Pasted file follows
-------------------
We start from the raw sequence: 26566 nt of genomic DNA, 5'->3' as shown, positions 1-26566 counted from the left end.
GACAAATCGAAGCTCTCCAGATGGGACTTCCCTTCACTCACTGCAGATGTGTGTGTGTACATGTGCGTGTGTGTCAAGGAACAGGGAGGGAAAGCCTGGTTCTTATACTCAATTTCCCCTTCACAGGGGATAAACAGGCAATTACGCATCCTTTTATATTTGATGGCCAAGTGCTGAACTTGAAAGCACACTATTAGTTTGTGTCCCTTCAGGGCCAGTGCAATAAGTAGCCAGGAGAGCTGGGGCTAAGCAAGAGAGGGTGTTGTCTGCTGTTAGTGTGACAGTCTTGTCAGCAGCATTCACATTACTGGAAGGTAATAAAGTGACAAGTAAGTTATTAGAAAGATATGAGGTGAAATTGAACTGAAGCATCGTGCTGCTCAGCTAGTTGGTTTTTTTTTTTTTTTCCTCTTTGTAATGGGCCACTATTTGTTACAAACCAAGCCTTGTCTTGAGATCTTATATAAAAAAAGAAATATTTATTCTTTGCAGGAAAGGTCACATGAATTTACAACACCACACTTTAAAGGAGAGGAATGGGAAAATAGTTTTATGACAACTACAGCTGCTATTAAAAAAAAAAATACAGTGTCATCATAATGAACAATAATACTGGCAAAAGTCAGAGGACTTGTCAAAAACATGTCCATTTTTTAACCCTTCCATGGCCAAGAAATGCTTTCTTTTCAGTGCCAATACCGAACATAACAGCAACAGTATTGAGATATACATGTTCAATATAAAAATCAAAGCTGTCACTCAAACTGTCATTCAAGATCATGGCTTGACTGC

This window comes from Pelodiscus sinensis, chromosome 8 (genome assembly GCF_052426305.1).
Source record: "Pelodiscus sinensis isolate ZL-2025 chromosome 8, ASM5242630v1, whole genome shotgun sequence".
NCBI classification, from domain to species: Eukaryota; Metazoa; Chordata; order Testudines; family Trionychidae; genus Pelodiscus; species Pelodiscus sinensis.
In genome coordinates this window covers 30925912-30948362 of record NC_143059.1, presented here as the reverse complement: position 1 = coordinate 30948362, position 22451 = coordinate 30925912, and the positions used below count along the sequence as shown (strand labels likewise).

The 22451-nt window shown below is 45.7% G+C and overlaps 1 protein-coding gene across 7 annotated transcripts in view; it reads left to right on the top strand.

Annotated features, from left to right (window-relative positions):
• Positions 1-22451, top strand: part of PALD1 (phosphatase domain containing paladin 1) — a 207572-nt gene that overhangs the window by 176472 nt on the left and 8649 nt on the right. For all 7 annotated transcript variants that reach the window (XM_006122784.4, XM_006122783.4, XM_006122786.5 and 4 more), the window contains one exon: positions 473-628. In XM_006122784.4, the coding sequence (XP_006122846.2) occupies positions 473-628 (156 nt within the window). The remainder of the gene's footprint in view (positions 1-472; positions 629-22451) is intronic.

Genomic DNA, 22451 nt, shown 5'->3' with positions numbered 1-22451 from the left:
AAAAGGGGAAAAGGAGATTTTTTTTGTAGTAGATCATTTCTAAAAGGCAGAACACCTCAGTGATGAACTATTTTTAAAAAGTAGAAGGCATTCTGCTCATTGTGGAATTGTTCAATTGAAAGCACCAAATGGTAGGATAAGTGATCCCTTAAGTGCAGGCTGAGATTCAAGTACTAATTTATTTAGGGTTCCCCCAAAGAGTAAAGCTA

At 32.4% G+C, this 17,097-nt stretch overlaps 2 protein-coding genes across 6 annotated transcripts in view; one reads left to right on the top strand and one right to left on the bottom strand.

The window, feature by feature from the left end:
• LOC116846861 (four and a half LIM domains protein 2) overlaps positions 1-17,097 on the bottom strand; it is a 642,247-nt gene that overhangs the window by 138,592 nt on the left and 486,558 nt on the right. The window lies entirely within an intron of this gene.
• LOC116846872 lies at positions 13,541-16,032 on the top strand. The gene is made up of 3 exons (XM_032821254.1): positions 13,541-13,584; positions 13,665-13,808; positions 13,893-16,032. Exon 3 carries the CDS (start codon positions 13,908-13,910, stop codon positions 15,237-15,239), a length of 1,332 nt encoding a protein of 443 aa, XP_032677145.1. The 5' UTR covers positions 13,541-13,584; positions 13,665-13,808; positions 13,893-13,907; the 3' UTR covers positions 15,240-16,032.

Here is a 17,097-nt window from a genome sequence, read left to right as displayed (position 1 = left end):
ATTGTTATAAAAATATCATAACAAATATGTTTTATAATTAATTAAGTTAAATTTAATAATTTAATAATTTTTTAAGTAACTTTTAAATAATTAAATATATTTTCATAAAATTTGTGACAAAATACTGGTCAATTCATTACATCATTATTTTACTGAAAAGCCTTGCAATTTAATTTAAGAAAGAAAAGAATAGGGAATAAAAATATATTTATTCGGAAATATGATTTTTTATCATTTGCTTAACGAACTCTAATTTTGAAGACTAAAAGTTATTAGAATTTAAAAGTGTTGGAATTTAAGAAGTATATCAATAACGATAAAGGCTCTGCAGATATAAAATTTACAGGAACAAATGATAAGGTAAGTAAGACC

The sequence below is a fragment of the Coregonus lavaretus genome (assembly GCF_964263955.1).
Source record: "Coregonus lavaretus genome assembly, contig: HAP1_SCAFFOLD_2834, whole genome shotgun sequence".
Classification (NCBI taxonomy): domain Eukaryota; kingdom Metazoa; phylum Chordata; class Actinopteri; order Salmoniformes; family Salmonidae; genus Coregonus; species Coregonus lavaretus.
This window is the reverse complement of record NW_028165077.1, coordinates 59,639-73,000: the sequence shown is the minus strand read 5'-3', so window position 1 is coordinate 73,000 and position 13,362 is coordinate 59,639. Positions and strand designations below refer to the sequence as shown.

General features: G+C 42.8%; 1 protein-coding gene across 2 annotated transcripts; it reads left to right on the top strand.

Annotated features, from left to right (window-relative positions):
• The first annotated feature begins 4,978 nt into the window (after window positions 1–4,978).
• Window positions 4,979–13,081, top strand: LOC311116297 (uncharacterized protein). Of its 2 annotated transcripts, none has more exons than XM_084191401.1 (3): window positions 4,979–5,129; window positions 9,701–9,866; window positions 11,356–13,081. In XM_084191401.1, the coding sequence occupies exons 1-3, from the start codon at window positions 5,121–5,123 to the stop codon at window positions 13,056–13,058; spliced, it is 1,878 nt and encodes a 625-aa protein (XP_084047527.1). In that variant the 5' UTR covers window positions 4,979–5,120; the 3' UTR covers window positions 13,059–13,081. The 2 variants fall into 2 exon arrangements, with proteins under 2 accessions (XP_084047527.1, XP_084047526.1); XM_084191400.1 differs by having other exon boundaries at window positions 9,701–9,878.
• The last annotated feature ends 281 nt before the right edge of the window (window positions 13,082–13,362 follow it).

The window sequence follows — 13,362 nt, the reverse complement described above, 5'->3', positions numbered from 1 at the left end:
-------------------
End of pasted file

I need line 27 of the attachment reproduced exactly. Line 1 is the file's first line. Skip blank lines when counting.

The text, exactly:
The window sequence follows — 13,362 nt, the reverse complement described above, 5'->3', positions numbered from 1 at the left end: